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Violence on the airwaves

Rated R From terror to murderous sibling rivalry, new channels pull out all the stops. Here’s how to protect young children from such extreme imagery. Rhythma Kaul reports.

health and fitness Updated: Nov 25, 2012 01:20 IST
Rhythma Kaul

Violence ruled the airwaves over the past week: two brothers assisted by gunmen shot each other dead, the sole-surviving perpetuator of the 26/11 terror attack was hanged even as TV replayed clips of cops and terrorists shooting it out amid grand hotels going up in flames.

Exposure to graphic violence can impact a child’s mind for life. Yet even parents who monitor their child’s exposure to violence and gore on the net and in films, television shows and video games give little thought to violence in news content and discussions over dinner.

Violent images, be it in the news, cartoons or videogames, can influence young minds by making them aggressive and desensitised to violence. In extreme cases, it may even make some to believe violence is a necessary way of life.

When he saw his kids, son 8 and daughter 6, glued to the TV set, watching a violent action movie, Sahil Shroff’s first thought was to get rid of the TV, which was dumped in the store. That was three years ago, and Delhi-based banker’s fear of his kids getting hooked to blood and gore persists.

“I did not want my children to have any negative impression on their young minds as it is known that television could influence and shape a child’s behaviour.

Unfortunately, much of what is shown on TV these days is trash and I could not think of any other way of keeping my kids away from it,” said Shroff.

Experts, however, are against the denial approach to protect children. "It is not possible to shut the violence out completely as a lot of it is coming through mainstream television these days. Rather than shutting the television down when some violent scene is telecast, parents should instead use those moments to teach them," said Dr Samir Parikh, director, department of mental health and behavioural sciences, Fortis Healthcare.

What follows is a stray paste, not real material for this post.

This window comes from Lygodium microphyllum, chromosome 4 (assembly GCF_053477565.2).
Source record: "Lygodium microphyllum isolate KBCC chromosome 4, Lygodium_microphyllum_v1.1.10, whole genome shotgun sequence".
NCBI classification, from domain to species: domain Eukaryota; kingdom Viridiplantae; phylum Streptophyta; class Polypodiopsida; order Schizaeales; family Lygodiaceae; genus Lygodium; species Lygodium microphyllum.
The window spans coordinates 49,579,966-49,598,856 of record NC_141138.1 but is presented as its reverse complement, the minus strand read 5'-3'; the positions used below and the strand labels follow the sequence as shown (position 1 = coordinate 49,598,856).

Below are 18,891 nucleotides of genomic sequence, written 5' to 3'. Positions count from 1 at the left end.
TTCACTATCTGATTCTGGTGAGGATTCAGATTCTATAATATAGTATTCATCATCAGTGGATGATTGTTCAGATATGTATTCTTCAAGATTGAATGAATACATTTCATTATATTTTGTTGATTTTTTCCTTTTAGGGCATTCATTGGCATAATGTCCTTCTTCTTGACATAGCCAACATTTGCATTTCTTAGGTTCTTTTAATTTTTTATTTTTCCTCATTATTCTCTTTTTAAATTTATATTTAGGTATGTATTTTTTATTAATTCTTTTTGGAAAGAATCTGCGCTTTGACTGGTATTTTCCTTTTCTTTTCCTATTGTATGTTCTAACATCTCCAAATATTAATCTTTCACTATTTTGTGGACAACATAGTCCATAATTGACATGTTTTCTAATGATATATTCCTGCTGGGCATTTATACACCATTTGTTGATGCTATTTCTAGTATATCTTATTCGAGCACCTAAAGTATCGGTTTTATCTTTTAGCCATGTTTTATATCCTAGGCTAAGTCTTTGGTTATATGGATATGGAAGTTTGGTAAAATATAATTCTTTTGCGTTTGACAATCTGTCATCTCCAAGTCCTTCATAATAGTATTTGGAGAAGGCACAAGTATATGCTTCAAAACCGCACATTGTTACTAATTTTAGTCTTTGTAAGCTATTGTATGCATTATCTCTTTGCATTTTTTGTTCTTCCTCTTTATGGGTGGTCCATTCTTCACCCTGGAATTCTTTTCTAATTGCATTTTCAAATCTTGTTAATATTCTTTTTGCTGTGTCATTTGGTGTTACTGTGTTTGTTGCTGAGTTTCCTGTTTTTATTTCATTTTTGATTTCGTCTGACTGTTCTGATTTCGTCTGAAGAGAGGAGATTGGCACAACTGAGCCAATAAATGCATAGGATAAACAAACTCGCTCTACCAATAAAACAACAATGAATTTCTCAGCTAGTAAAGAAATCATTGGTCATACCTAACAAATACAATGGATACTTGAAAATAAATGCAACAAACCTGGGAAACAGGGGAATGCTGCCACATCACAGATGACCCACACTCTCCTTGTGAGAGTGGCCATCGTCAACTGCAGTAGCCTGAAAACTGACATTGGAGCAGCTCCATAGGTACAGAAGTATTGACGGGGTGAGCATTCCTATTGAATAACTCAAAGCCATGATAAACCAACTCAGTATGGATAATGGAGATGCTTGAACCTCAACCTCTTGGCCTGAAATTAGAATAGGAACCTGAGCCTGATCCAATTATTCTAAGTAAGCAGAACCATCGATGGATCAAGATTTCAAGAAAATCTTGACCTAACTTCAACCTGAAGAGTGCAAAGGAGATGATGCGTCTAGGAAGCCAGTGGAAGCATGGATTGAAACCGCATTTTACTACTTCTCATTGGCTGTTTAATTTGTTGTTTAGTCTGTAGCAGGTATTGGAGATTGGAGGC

The idea is to convert the aggressive stimulus to knowledge stimulus and make it a teaching moment for the children. “Parents should ensure kids feel comfortable enough to share their thoughts and they should also simplify the conversation for them to understand the issue better,” he added. One way to do so is to take the glamour quotient away from violence and replace it with empathy quotient so that children can identify with.

Classroom discussions with peer participation play an important role in forming children’s attitude. Schools should have group discussions about these topics as purely acting as a wall between the content and children is not a solution.

“Schools aren’t only about mindless teaching anymore; these are spaces where children learn conflict resolution that’s to learn to come to terms with a lot of what’s happening around in the fragmented world,” says Ameeta Wattal, Principal, New Delhi’s Springdales School, Pusa Road. “In my school, every teacher is trained to develop a connection with children to help develop their personality and humanise them,” she adds.

Agrees Dr Rajesh Sagar, additional professor, department of psychiatry at the All India Institute of Medical Sciences: “It is more important to intervene at the school level as s